How JPMorgan Lost $2 Billion Without Really Trying

The bank won’t say, but clues are surfacing | “You can’t just exit the position overnight”

Roben Farzad, with Mary Childs and Shannon D. Harrington



The $2 billion trading loss that JPMorgan Chase announced in a hastily scheduled conference call on May 10 has its roots in credit-default swaps, the same derivatives that helped trigger the financial crisis — only this time there were no mortgages involved.

The bank has launched an internal investigation, regulators are swarming, and the Department of Justice has said it is pursuing a criminal probe. The bank has not yet released details of the money-losing trades. But based on publicly available information plus interviews with traders, former JPMorgan employees, and fund managers, it’s possible to draw the basic outlines of what may have gone wrong.

The mistakes were made in the bank’s Chief Investment Office, run by Ina Drew, who left the company on May 14. The office is in charge of managing excess cash and some of its investments. In the past five years, Chief Executive Officer Jamie Dimon has transformed the operation, increasing the size and risk of its speculative bets, according to five former executives with direct knowledge of the changes, Bloomberg News reported in April. The mandate was to generate profits, a shift from the office’s mission of protecting JPMorgan from risks inherent in its banking business, such as interest-rate and currency fluctuations. A spokesman for the bank declined to comment.

Credit-default swaps are insurance-like contracts between two parties. The buyer makes regular payments to the seller, who must make the buyer whole if an insured bond defaults. In addition to buying credit-default swaps on a particular bond, investors can buy swaps on indexes of bonds, such as the ones created by Markit Group, a deriviatives firm. The indexes rise when economic conditions worsen and the likelihood of corporate bond defaults increases. Traders use them to speculate on changing credit conditions. Buying the index can be a way for someone who owns a lot of corporate bonds to hedge against a decline in their value.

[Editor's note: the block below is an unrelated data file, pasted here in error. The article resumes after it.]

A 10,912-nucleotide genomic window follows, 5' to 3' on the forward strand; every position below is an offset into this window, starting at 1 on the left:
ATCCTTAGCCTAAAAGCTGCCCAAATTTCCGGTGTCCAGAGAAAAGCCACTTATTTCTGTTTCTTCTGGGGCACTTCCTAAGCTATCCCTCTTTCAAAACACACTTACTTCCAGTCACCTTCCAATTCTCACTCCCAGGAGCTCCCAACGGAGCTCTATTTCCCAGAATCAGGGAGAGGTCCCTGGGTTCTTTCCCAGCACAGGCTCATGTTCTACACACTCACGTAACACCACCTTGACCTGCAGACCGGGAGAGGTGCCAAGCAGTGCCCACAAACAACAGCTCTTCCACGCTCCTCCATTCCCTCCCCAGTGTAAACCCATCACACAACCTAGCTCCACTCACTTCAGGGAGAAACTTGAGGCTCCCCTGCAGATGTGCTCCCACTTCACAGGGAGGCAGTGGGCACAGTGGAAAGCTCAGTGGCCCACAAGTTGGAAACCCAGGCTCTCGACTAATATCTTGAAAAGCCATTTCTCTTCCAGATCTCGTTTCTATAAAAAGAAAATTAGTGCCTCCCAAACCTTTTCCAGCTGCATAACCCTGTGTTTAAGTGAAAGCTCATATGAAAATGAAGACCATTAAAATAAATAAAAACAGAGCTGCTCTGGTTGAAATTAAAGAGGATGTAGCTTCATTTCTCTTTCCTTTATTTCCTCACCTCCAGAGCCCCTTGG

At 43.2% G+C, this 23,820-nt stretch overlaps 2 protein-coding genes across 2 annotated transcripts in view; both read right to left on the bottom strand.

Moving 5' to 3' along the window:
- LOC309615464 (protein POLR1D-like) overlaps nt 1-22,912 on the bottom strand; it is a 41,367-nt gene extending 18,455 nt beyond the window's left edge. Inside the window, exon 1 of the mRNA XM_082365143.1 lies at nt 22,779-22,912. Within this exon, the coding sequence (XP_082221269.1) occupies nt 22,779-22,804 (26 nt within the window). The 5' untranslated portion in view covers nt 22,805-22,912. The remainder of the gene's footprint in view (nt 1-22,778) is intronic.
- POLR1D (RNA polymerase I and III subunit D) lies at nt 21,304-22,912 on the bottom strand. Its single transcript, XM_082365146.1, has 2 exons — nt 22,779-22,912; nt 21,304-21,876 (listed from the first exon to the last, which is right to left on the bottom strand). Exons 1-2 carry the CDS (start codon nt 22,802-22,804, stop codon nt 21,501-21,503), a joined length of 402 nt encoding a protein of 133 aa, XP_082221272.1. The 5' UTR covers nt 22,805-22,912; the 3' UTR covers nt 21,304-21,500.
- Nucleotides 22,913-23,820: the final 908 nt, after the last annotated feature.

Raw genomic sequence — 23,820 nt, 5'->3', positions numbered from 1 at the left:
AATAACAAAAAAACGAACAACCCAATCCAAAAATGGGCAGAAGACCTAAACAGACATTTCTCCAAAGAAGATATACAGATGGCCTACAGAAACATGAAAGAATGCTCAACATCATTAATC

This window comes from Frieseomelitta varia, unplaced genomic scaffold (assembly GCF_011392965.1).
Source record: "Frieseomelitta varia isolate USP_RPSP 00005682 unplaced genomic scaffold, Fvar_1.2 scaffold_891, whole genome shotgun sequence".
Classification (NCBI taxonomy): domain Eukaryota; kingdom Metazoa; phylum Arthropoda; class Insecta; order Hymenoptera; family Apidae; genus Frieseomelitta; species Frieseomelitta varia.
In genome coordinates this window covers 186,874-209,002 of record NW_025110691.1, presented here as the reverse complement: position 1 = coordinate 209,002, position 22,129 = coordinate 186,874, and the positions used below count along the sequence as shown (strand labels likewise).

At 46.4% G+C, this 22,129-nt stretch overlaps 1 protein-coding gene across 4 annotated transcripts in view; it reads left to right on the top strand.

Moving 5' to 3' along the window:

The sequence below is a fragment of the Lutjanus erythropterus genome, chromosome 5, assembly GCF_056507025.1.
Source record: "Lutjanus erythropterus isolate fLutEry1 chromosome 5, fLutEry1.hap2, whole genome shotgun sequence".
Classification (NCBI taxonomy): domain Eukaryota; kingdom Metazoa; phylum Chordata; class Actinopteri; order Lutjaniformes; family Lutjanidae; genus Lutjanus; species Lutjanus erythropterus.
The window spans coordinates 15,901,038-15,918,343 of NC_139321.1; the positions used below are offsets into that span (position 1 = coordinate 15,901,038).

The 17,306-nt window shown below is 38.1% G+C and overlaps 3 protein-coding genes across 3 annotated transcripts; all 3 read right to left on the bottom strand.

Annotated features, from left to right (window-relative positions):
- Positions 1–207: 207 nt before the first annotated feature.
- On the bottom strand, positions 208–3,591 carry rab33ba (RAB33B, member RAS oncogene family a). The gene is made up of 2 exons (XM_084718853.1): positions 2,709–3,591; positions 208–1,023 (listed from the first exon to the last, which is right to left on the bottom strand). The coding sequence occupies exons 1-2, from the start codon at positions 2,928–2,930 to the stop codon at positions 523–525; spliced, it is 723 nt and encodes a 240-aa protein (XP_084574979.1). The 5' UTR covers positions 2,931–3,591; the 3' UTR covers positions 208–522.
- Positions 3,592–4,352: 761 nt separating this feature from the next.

In 2011, JPMorgan profited by betting that credit conditions would worsen. In December, though, the European Central Bank provided long-term loans to euro zone banks, igniting a bond rally. Suddenly, JPMorgan’s bearish bets were vulnerable. Early this year, London-based traders in JPMorgan’s Chief Investment Office made offsetting bullish bets, according to market participants. It sold credit insurance using a Markit CDX North America Investment Grade Index that reflects the price of credit-default swaps on 121 companies that had investment-grade ratings when the index was created in 2007. The bank is thought to have sold insurance on the index using contracts that expire in 2017.

To protect against short-term losses, it also bought insurance on the index using contracts that expire at the end of 2012. That could have been a profitable strategy, because the 2017 insurance was more expensive than the 2012. And as long as the spread between the prices of the two contracts remained relatively stable, any decline in the value of one would be offset by an increase in the other, reducing the bank’s risk of an overall loss on the position.